Los Angeles, where lightning rarely strikes, is one of the few places Mia feels safe from her addiction. But when an earthquake devastates the city, her haven is transformed into a minefield of chaos and danger. The beaches become massive tent cities. Downtown is a crumbling wasteland, where a traveling party moves to a different empty building each night, the revelers drawn to the destruction by a force they cannot deny. Two warring cults rise to power, and both see Mia as the key to their opposing doomsday prophecies. They believe she has a connection to the freak electrical storm that caused the quake, and to the far more devastating storm that is yet to come.

Mia wants to trust the enigmatic and alluring Jeremy when he promises to protect her, but she fears he isn’t who he claims to be. In the end, the passion and power that brought them together could be their downfall. When the final disaster strikes, Mia must risk unleashing the full horror of her strength to save the people she loves, or lose everything.

When I first saw the cover for STRUCK and read the initial summary blurb, I was immediately captivated.  I anticipated a book with a girl who could control lightning like a superhero, destined to save her city from harm.  I love stories that deal with elemental magic, which is one reason I enjoy the AVATAR: THE LAST AIRBENDER TV series and Brigid Kemmerer's new Elemental series, and also why Antony John's upcoming ELEMENTAL is one of my most-highly-wanted books this year.

With the above paragraph in mind, this is why I couldn't find myself completely in love with STRUCK the way everyone else seems to be.  I was expecting superheroes and elemental magic.  I wasn't expecting a book about an Apocalyptic Doomsday Cult rising to prominence.  It's my own fault for inventing my own idea of this book in my head, because if I hadn't, I would have enjoyed STRUCK so much more.

I did enjoy the way Jennifer Bosworth built her world and showed the way people flock to cults.  She developed the False Prophet and his followers wells; I could see why someone lost would join his groups and become a believer. In particular, Mia's mother becomes a stand-out character, and I was always excited to read more scenes with her. The book reads fast because it takes place over the course of three days, so there is a lot of character development, plot revelations, and story arcs to fit into a short period of time.  While this would be completely unbelievable in most books, the fact that this book occurs in the face of mass hysteria with little time for characters to think of the future and only of the present works.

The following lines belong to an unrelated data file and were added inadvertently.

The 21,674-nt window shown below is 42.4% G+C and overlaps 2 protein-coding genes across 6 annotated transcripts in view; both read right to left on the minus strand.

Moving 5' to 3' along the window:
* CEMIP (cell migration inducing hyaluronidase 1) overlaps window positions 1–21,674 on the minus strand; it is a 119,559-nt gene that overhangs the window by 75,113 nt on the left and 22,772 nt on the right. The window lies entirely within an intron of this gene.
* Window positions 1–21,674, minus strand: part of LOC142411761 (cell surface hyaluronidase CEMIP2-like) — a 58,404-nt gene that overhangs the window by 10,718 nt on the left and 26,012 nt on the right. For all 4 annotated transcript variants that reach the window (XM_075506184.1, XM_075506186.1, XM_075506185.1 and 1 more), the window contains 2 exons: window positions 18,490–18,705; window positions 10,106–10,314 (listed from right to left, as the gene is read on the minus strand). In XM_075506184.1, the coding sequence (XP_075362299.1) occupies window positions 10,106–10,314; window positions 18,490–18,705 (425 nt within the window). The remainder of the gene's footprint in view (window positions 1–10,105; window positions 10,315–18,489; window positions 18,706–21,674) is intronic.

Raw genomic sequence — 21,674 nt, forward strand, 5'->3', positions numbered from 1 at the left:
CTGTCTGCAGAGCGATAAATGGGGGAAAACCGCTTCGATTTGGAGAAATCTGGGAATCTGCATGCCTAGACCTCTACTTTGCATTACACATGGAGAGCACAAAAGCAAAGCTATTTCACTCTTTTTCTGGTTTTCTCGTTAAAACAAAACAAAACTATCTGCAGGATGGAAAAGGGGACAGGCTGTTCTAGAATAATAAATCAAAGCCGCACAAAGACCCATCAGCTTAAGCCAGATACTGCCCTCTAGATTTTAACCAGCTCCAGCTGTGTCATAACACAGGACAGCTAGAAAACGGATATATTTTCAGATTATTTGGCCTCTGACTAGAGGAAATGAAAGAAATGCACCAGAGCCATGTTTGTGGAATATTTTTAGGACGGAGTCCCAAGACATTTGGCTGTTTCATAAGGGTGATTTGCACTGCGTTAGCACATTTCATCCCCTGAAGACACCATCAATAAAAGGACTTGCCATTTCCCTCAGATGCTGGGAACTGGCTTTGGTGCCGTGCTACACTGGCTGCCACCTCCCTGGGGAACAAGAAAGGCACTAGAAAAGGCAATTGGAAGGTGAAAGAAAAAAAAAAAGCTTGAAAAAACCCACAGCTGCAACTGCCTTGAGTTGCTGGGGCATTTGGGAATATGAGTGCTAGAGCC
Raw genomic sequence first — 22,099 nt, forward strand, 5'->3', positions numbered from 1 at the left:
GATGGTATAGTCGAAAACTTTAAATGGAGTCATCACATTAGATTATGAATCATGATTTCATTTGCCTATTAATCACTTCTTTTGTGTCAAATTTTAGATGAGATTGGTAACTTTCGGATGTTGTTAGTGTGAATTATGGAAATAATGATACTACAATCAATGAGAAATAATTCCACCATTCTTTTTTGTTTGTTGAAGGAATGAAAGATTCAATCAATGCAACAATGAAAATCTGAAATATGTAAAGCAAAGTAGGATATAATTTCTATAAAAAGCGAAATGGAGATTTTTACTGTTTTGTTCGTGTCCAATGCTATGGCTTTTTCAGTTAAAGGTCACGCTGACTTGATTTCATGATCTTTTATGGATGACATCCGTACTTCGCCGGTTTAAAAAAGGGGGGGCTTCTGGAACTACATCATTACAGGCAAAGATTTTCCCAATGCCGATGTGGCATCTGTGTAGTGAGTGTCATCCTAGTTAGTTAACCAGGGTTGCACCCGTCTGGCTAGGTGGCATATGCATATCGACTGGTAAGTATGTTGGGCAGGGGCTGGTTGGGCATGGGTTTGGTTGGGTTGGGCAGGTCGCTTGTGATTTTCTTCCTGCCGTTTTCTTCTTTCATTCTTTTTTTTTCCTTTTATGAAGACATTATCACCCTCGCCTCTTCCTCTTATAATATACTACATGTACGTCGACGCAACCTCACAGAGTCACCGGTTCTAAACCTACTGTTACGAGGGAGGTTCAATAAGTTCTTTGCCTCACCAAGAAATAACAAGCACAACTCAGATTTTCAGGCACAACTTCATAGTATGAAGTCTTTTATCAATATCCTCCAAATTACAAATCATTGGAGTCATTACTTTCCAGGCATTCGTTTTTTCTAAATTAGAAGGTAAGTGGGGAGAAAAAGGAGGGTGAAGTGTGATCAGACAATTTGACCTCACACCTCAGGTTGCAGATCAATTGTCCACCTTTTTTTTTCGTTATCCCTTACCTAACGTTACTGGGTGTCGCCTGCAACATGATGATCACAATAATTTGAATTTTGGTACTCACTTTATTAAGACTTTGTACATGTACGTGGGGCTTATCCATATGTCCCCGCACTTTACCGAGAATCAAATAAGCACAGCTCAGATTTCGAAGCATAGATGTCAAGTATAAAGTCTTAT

This one may or may not be for you.  Go into it expecting Apocalyptic Doomsday Cults and not Superheroes with Lightning Magic and you'll be more ready to embrace the story Bosworth is trying to tell than I was.


I adore this cover.  It's dark and full of atmosphere.  I love the way lighting is coming down, the way the model's arms are stretched as though about to embrace it as she peers at a dilapidated city.  I'm glad that the model's arms are crisscrossed with lighting scars and not perfectly smooth, because it describes main character Mia so well.  This cover ROCKS.


  1. Eep I have both of these still unread ARCs still O_O I actually fort of put Struck off because of the meh reviews and mention of religion. Elemental sounds good though I should get to that one soon! Great reviews!